By Paul Grimes
Sailboat Rigging: Adjusting the Rake
Any sailmaker's tuning guide will specify a mast rake and other measurements that depend on the location of your mast step. Here's a safe way to move it forward or aft.
There aren’t many times when a sledgehammer becomes the preferred fine adjustment tool on a boat, but it seemed to be the right choice for moving our mast just after our boat went in the water. When starting to race with a new boat, I’m a firm, principled believer in surrendering all of your principles and beliefs – and shamelessly copying the setup that is proven. Once you rise to the top of the class you can be an innovator, but the first step is to set up the boat based on the accepted measurements.
I arrived at the boat armed with the North Sails tuning guide, which prescribed a forestay length, a “J” measurement (from the stemhead at the bow to the front of the mast), and an amount of prebend (forward bend in the mast as you sight up the aft face) to start with at the dock.
We had already realized the forestay was too short. A Harken roller furler had been added to the boat, and it appeared that the forestay had been cut to allow the furler and foil to be installed, and then reheaded with a new end fitting. This shortened the forestay by the amount of rod captive in the fitting that was removed. After adding an extra toggle to the forestay we were still slightly short, but within the range of adjustment for light to heavy air. It would have to do.
As the mast sat in the boat with our lengthened forestay, the “J” measurement was too large (it was hard against the aft wall of the mast collar at the deck), and it still had way too much prebend – so the mast butt clearly needed to move forward.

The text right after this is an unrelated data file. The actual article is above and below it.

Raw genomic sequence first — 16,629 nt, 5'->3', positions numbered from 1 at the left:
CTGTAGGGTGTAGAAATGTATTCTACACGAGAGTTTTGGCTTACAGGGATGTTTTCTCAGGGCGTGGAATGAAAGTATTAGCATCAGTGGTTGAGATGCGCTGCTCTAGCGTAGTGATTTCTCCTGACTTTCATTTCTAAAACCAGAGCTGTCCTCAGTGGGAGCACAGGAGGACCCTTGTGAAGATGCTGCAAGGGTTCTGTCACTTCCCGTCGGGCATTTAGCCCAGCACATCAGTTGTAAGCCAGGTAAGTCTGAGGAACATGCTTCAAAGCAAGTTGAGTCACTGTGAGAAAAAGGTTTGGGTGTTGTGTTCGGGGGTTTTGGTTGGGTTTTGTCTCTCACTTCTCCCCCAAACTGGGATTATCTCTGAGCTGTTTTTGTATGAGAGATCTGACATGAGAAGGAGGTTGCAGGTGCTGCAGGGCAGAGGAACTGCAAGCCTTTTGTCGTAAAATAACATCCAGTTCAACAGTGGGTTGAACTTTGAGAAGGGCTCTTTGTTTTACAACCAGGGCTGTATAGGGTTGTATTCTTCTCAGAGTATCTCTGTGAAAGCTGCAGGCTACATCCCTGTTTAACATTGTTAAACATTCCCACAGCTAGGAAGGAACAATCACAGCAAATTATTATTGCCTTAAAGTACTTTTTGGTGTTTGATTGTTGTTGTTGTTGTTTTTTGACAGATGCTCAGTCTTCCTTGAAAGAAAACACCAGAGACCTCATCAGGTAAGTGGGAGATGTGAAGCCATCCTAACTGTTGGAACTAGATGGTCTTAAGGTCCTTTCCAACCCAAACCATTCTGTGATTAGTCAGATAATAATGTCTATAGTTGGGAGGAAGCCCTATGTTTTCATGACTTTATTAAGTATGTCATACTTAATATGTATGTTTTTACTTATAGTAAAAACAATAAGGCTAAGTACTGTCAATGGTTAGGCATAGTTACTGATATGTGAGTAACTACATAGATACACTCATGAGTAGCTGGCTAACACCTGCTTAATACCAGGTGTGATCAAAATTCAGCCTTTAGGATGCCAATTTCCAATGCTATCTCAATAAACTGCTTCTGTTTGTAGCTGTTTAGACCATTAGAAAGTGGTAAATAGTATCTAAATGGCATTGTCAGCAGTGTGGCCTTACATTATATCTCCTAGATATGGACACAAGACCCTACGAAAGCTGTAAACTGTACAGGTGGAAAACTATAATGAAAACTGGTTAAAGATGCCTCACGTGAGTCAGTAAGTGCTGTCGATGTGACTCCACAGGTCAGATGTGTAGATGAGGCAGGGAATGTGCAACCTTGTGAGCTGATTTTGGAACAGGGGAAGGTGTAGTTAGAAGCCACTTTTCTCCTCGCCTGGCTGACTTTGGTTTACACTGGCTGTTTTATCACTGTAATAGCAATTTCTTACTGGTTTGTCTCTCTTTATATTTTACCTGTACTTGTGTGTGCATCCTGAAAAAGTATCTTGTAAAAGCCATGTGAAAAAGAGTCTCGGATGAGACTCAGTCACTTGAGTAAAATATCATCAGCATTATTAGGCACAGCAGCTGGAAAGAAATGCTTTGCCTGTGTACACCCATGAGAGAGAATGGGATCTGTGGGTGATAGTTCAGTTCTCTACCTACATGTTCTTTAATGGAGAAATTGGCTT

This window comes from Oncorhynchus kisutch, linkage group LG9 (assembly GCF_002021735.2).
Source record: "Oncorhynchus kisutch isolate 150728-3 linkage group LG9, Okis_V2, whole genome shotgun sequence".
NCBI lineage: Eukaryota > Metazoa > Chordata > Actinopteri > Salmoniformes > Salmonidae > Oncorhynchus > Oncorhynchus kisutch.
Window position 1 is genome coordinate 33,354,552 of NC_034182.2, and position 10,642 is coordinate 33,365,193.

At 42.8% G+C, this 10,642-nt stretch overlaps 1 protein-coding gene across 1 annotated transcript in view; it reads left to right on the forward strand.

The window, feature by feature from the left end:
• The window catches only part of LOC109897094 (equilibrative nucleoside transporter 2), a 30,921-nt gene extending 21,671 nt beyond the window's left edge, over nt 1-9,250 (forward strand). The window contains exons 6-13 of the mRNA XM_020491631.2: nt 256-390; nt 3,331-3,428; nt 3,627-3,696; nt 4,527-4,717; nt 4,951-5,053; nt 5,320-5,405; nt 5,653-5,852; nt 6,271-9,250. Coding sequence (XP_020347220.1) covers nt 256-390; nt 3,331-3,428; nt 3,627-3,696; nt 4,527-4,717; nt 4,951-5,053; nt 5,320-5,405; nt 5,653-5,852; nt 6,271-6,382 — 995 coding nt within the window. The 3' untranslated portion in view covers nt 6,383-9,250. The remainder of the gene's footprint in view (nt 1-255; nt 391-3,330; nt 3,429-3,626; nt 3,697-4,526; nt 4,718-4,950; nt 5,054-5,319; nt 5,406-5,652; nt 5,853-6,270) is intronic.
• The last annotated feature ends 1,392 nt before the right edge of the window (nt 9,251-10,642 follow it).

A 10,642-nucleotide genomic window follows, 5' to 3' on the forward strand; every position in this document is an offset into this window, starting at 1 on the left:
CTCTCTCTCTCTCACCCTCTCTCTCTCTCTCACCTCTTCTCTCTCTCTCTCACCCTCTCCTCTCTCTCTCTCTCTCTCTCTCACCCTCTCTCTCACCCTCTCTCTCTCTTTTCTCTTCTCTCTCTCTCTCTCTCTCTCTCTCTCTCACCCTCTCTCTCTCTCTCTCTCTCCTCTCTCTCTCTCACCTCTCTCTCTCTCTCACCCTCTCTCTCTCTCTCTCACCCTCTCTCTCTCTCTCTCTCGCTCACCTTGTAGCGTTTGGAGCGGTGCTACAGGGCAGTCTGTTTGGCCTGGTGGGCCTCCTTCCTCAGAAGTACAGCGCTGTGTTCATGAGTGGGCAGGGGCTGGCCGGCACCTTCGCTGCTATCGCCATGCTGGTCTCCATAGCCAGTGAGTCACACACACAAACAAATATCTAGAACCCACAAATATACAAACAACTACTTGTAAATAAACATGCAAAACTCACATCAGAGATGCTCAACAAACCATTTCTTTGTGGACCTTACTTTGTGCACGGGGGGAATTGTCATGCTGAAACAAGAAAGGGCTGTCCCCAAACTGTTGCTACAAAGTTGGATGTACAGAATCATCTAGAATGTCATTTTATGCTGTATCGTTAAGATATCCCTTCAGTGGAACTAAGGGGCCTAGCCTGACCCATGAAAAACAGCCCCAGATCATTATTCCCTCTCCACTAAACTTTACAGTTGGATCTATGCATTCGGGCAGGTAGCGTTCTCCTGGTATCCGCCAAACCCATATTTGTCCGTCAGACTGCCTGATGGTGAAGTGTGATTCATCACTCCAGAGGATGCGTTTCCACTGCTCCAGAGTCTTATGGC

This would have been nice to know before the mast went in, but there it was, and now I had to move it. The challenge was that the weight of the mast and rigging, plus any rig tension, was all creating compression on the mast step.
We had faced a similar situation in 2004 on our old boat. I put a line around the mast at deck level, led it forward to a snatch block and back to a winch, eased off all the rig tension, loosened the bolts holding the mast step, and used a 2×4 as a lever to push the mast butt forward. The result was a huge BANG! as the step shot forward until the bolts hit the end of the adjustment slots in the step. I’m lucky I didn’t shear them right off.
I wasn’t eager to repeat that little explosion, so this time I loosened the bolts, eased the backstay off, and used a couple of small 2 x 4 pieces and some paint sticks to wedge the mast forward. The sledgehammer persuaded the wood to slide into place, moving the mast gradually forward. It was loud too, but not nearly as dramatic—and it worked.
The biggest danger was in breaking the bulkhead or the fiberglass pan in the head compartment where the lowest piece of wood pressed against it. Fortunately, that didn’t happen – further confirming the “brick house” status of a J/35.
Editor’s Note: This article is part of an ongoing series on used boat repairs. Previous posts include:
Paul Grimes is an engineer and marine surveyor living in Portsmouth, RI. For more information, visit the Grimes Yacht Services website.